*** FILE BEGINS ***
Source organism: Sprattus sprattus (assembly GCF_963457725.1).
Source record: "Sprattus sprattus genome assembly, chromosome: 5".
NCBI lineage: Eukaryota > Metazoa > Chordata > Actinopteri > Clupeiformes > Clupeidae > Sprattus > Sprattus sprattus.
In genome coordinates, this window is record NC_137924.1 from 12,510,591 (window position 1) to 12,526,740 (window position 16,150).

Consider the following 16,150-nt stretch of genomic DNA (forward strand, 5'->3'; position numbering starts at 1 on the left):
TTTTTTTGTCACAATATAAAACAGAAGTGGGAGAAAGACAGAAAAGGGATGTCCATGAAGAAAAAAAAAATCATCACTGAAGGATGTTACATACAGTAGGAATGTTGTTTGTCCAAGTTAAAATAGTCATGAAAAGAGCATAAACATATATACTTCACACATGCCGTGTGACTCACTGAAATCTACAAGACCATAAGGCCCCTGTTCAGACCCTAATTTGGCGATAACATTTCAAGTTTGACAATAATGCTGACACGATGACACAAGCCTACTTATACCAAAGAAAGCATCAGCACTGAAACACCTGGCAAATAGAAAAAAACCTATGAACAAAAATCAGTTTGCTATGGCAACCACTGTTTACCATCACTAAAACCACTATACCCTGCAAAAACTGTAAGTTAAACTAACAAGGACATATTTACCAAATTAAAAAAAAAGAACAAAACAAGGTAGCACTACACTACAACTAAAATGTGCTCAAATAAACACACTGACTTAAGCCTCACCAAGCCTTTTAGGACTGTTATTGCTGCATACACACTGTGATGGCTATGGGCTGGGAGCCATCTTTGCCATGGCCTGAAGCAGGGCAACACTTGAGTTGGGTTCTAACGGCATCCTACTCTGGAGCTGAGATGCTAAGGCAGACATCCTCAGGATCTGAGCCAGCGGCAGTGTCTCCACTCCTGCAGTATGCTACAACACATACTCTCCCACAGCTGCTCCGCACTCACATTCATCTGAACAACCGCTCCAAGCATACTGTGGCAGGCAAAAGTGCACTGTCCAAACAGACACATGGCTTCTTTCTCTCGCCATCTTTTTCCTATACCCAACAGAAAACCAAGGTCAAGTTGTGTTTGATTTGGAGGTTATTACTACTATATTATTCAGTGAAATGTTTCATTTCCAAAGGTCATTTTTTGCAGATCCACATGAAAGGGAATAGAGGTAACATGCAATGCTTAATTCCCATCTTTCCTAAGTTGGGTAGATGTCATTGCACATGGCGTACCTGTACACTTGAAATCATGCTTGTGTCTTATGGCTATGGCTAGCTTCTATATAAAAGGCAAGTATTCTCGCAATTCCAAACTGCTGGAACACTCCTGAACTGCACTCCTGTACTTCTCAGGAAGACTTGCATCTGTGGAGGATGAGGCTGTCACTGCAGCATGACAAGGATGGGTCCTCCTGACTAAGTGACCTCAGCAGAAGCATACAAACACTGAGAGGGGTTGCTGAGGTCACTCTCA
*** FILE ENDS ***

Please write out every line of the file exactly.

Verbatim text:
Source organism: Sprattus sprattus (assembly GCF_963457725.1).
Source record: "Sprattus sprattus genome assembly, chromosome: 5".
NCBI lineage: Eukaryota > Metazoa > Chordata > Actinopteri > Clupeiformes > Clupeidae > Sprattus > Sprattus sprattus.
In genome coordinates, this window is record NC_137924.1 from 12,510,591 (window position 1) to 12,526,740 (window position 16,150).

Consider the following 16,150-nt stretch of genomic DNA (forward strand, 5'->3'; position numbering starts at 1 on the left):
TTTTTTTGTCACAATATAAAACAGAAGTGGGAGAAAGACAGAAAAGGGATGTCCATGAAGAAAAAAAAAATCATCACTGAAGGATGTTACATACAGTAGGAATGTTGTTTGTCCAAGTTAAAATAGTCATGAAAAGAGCATAAACATATATACTTCACACATGCCGTGTGACTCACTGAAATCTACAAGACCATAAGGCCCCTGTTCAGACCCTAATTTGGCGATAACATTTCAAGTTTGACAATAATGCTGACACGATGACACAAGCCTACTTATACCAAAGAAAGCATCAGCACTGAAACACCTGGCAAATAGAAAAAAACCTATGAACAAAAATCAGTTTGCTATGGCAACCACTGTTTACCATCACTAAAACCACTATACCCTGCAAAAACTGTAAGTTAAACTAACAAGGACATATTTACCAAATTAAAAAAAAAGAACAAAACAAGGTAGCACTACACTACAACTAAAATGTGCTCAAATAAACACACTGACTTAAGCCTCACCAAGCCTTTTAGGACTGTTATTGCTGCATACACACTGTGATGGCTATGGGCTGGGAGCCATCTTTGCCATGGCCTGAAGCAGGGCAACACTTGAGTTGGGTTCTAACGGCATCCTACTCTGGAGCTGAGATGCTAAGGCAGACATCCTCAGGATCTGAGCCAGCGGCAGTGTCTCCACTCCTGCAGTATGCTACAACACATACTCTCCCACAGCTGCTCCGCACTCACATTCATCTGAACAACCGCTCCAAGCATACTGTGGCAGGCAAAAGTGCACTGTCCAAACAGACACATGGCTTCTTTCTCTCGCCATCTTTTTCCTATACCCAACAGAAAACCAAGGTCAAGTTGTGTTTGATTTGGAGGTTATTACTACTATATTATTCAGTGAAATGTTTCATTTCCAAAGGTCATTTTTTGCAGATCCACATGAAAGGGAATAGAGGTAACATGCAATGCTTAATTCCCATCTTTCCTAAGTTGGGTAGATGTCATTGCACATGGCGTACCTGTACACTTGAAATCATGCTTGTGTCTTATGGCTATGGCTAGCTTCTATATAAAAGGCAAGTATTCTCGCAATTCCAAACTGCTGGAACACTCCTGAACTGCACTCCTGTACTTCTCAGGAAGACTTGCATCTGTGGAGGATGAGGCTGTCACTGCAGCATGACAAGGATGGGTCCTCCTGACTAAGTGACCTCAGCAGAAGCATACAAACACTGAGAGGGGTTGCTGAGGTCACTCTCA